Broadway's Spring Street Arcade: Past, Present, and Future

By: Mona Khalifeh

The soft sounds of Spanish words permeate through the air, faint and easily missed along the aisles of a shopping center nearly abandoned. That music is coming form Lopez Videos, one of the last standing stores inside of downtown Los Angeles’ Spring Street Arcade. Louis Lopez runs Lopez Videos with his sister Cecilia. The Lopez family has patiently weathered the financial storm that has come through and destroyed the arcade, leaving their store and just two others in its wake. Plans of construction and major improvements are in the works, but delayed permits and a lack of funding have forced out storeowners and kept those still standing on edge.

Within the next two years, the Spring Street Arcade plans to have completed construction on its building. Vice President of Downtown L.A. Management Corporation Inc., Greg Martin, says that some businesses will be up and running in the next month.

Even with impending improvements, the Spring Street Arcade, located in the financial district of downtown Los Angeles, appears to be run-down, old, closed-even. This historical building in the midst of gentrification has shops lining its halls. Over fifty restaurants, clothing stores, boutique shops, and a barbershop that filled the arcade---all are closed, except a handful of storefronts that have weathered the storm.

The arcade, otherwise known as the Broadway Arcade, welcomes you in with a sculpted stone archway over its entrance. Inside the tall, poorly lit building lies tile flooring that is equally as cold as the ghost-town atmosphere the arcade has taken on. Designed in the Spanish revival style, the arcade has served a myriad of purposes during its ninety-year history. Amongst being a place to live, shop, and work, the arcade has served as a hub for information, being used in the early 1900’s as a site for the announcement of election results posted as bulletins by the Los Angeles Times.

In 2003, the L.A. Times reported that the arcade building was going to be turned into loft-style apartments. The project, spear-headed by Killer Flammang Architects, was delayed due to insufficient funds however, leaving the project incomplete and the arcade in decline.

Today, the arcade, which housed over fifty storefronts, now has only three storefronts open, which include a fast-food restaurant, video store, and clothing shop. The arcade’s plans to expand and revitalize has forced previous business owners within the arcade to close shop and caused hundreds of employees to lose their jobs. V.P. Martin says that business is expanding however, “While the loft apartments were completed in 2010, in the next four weeks, a vegan restaurant, juicer, and gelato shop will be opening. Soon to follow that is an Austrian restaurant, which we hope will bring in a new crowd” said Martin. With liquor license pending and a bookstore among the other businesses hoping to be included in the arcade underway, Martin and his developers are hoping that the hip and gentrifying crowd everyone is talking about, will come to shop, live, and work at the arcade.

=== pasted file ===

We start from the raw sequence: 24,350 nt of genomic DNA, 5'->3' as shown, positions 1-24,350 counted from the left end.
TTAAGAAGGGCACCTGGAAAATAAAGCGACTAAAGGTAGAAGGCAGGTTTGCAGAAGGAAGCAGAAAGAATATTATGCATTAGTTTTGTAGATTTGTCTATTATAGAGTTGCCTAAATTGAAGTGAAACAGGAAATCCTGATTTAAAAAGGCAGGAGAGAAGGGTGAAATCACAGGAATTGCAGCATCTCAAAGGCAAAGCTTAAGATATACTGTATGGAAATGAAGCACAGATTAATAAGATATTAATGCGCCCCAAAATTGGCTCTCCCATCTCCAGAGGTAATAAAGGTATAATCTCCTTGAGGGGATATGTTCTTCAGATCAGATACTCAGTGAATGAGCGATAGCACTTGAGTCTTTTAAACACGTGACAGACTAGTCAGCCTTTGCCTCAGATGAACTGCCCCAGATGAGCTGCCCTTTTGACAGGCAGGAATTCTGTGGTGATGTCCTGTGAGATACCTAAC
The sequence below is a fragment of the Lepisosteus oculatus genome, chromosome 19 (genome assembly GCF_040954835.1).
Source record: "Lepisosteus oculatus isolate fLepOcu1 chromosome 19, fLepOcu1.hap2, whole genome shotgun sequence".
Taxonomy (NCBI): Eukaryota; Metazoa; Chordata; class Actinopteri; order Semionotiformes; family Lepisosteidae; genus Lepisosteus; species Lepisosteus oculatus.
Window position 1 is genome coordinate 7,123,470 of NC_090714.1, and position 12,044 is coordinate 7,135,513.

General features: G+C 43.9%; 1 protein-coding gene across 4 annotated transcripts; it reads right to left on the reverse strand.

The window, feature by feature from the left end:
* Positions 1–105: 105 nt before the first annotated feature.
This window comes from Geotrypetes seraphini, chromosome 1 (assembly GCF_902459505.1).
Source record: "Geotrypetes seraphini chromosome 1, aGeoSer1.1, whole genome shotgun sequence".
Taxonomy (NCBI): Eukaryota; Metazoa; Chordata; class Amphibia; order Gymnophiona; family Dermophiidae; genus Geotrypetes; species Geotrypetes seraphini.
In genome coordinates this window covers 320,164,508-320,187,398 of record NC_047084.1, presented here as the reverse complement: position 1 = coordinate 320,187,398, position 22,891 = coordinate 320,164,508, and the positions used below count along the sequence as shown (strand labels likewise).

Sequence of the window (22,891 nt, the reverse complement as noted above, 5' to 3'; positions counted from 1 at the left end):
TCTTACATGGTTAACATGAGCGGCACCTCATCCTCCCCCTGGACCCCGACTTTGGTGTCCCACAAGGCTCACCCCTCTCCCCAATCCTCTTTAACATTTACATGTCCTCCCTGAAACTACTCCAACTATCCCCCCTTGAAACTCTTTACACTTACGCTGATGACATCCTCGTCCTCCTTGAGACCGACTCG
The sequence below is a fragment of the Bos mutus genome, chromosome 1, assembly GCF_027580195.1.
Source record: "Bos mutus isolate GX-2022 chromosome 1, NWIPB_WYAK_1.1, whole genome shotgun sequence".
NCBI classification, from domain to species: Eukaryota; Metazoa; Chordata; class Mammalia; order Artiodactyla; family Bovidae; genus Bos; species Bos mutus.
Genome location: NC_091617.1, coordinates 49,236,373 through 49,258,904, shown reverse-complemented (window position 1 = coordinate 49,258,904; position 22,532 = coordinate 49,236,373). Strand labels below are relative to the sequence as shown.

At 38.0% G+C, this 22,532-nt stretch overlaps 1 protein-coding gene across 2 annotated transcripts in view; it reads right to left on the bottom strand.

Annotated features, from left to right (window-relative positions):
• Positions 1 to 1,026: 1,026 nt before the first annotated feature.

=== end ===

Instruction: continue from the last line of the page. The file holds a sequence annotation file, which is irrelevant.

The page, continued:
One of the storefronts that have managed to survive and plans to remain in business with the coming change is said Lopez Videos. The store sells mainly Spanish movies and movie merchandise. Lopez was knowledgeable about all the movement going on within the arcade. “The building has been waiting two years on permits to start construction. People who couldn’t afford their rent or were not part of the new plans were forced out” Lopez said.

While Lopez remains optimistic despite the wreckage he has seen in the arcade, the L.A. Times is not as hopeful, describing the arcade as an area left behind in L.A.’s effort to become a more trendy downtown city, “But inside the 88-year-old shopping arcade, with its giant curved skylight, arched Spanish Renaissance entryways and Beaux Arts exterior, many of the stores are vacant, and the remaining merchants seem stuck in another era. Bargain-rate clothes, toys, suitcases and DVDs share shelf space with dusty boom boxes and T-shirts from '90s rock bands like Korn and Nirvana” (“As downtown L.A. grows trendier, Spring Street Arcade is left behind”).

Lopez tells us that in three months, that two-year wait is to come to an end, bringing burgeoning businesses and a large restaurant and bar to the arcade to attract a younger crowd to the district. The restaurant, Royal Clayton’s, will do all-day meal service as well as a late-night service in addition to their bar services.

While the arcade hopes to bring in other restaurants and businesses to fill their twenty-three vacant storefronts, it is hard to say that the next three months will break ground in this move towards a gentrified and welcoming shopping center. As V.P. of Downtown Management, Greg Martin stressed, much of what happens in the coming months depends on city inspections and permits.

Hope however, remains intact that the Spring Street Arcade turns into the kind of hip and exciting building that Downtown L.A. needs.

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